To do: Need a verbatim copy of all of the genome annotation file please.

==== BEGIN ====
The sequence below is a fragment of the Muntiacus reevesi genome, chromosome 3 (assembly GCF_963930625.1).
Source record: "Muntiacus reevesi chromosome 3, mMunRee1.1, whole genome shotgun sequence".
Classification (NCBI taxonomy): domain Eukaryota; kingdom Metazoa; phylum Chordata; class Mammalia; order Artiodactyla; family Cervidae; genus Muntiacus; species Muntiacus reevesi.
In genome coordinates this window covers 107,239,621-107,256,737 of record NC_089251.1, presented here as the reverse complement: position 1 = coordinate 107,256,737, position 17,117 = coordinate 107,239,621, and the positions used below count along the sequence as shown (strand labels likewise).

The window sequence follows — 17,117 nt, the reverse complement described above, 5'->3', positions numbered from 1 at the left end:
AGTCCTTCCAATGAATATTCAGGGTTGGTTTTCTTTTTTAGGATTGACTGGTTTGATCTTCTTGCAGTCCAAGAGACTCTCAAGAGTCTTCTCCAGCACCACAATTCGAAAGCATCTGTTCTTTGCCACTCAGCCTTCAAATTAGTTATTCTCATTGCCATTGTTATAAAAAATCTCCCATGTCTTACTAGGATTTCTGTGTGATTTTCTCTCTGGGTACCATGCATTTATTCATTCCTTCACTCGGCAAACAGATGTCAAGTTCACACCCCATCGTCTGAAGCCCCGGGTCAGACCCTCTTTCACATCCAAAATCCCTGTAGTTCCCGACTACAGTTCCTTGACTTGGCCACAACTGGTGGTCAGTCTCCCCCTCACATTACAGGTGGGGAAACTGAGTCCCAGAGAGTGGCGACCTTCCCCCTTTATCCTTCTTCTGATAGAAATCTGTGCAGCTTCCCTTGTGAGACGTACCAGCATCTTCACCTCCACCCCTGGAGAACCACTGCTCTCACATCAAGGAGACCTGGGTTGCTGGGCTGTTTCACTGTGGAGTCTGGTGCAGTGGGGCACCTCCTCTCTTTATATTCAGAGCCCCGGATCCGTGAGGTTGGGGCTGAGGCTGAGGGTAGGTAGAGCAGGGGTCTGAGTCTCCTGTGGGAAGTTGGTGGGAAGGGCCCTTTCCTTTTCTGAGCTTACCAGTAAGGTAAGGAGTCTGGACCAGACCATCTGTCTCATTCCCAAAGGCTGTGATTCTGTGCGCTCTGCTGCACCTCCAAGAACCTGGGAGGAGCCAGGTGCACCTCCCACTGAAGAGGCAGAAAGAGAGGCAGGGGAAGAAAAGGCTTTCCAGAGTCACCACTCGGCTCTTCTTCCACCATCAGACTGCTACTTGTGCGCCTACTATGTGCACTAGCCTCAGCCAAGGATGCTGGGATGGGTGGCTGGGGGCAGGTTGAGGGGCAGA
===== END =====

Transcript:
The sequence below is a fragment of the Muntiacus reevesi genome, chromosome 3 (assembly GCF_963930625.1).
Source record: "Muntiacus reevesi chromosome 3, mMunRee1.1, whole genome shotgun sequence".
Classification (NCBI taxonomy): domain Eukaryota; kingdom Metazoa; phylum Chordata; class Mammalia; order Artiodactyla; family Cervidae; genus Muntiacus; species Muntiacus reevesi.
In genome coordinates this window covers 107,239,621-107,256,737 of record NC_089251.1, presented here as the reverse complement: position 1 = coordinate 107,256,737, position 17,117 = coordinate 107,239,621, and the positions used below count along the sequence as shown (strand labels likewise).

The window sequence follows — 17,117 nt, the reverse complement described above, 5'->3', positions numbered from 1 at the left end:
AGTCCTTCCAATGAATATTCAGGGTTGGTTTTCTTTTTTAGGATTGACTGGTTTGATCTTCTTGCAGTCCAAGAGACTCTCAAGAGTCTTCTCCAGCACCACAATTCGAAAGCATCTGTTCTTTGCCACTCAGCCTTCAAATTAGTTATTCTCATTGCCATTGTTATAAAAAATCTCCCATGTCTTACTAGGATTTCTGTGTGATTTTCTCTCTGGGTACCATGCATTTATTCATTCCTTCACTCGGCAAACAGATGTCAAGTTCACACCCCATCGTCTGAAGCCCCGGGTCAGACCCTCTTTCACATCCAAAATCCCTGTAGTTCCCGACTACAGTTCCTTGACTTGGCCACAACTGGTGGTCAGTCTCCCCCTCACATTACAGGTGGGGAAACTGAGTCCCAGAGAGTGGCGACCTTCCCCCTTTATCCTTCTTCTGATAGAAATCTGTGCAGCTTCCCTTGTGAGACGTACCAGCATCTTCACCTCCACCCCTGGAGAACCACTGCTCTCACATCAAGGAGACCTGGGTTGCTGGGCTGTTTCACTGTGGAGTCTGGTGCAGTGGGGCACCTCCTCTCTTTATATTCAGAGCCCCGGATCCGTGAGGTTGGGGCTGAGGCTGAGGGTAGGTAGAGCAGGGGTCTGAGTCTCCTGTGGGAAGTTGGTGGGAAGGGCCCTTTCCTTTTCTGAGCTTACCAGTAAGGTAAGGAGTCTGGACCAGACCATCTGTCTCATTCCCAAAGGCTGTGATTCTGTGCGCTCTGCTGCACCTCCAAGAACCTGGGAGGAGCCAGGTGCACCTCCCACTGAAGAGGCAGAAAGAGAGGCAGGGGAAGAAAAGGCTTTCCAGAGTCACCACTCGGCTCTTCTTCCACCATCAGACTGCTACTTGTGCGCCTACTATGTGCACTAGCCTCAGCCAAGGATGCTGGGATGGGTGGCTGGGGGCAGGTTGAGGGGCAGA